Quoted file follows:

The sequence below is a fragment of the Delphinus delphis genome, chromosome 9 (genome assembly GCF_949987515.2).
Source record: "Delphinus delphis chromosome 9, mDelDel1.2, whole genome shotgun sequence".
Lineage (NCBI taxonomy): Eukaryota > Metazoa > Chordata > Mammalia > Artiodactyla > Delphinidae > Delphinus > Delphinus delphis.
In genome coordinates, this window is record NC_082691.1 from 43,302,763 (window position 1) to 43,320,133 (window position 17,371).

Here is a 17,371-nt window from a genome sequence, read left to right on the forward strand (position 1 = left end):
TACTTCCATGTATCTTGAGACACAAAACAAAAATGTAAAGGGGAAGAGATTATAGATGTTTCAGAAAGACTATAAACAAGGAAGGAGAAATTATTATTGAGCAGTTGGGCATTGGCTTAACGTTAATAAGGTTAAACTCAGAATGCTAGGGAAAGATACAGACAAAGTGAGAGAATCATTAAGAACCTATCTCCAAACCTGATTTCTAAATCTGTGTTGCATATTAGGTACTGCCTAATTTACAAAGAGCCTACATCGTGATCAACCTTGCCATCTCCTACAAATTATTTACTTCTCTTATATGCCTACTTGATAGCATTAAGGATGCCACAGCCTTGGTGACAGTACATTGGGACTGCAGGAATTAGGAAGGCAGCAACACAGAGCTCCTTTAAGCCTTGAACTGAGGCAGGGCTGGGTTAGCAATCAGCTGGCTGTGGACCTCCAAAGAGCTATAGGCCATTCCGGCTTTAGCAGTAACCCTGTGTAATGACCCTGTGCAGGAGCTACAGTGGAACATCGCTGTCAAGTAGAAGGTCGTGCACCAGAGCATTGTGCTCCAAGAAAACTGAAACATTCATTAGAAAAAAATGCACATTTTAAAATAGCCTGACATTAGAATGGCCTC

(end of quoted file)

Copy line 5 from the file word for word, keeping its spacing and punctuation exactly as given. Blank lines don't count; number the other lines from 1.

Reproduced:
Here is a 17,371-nt window from a genome sequence, read left to right on the forward strand (position 1 = left end):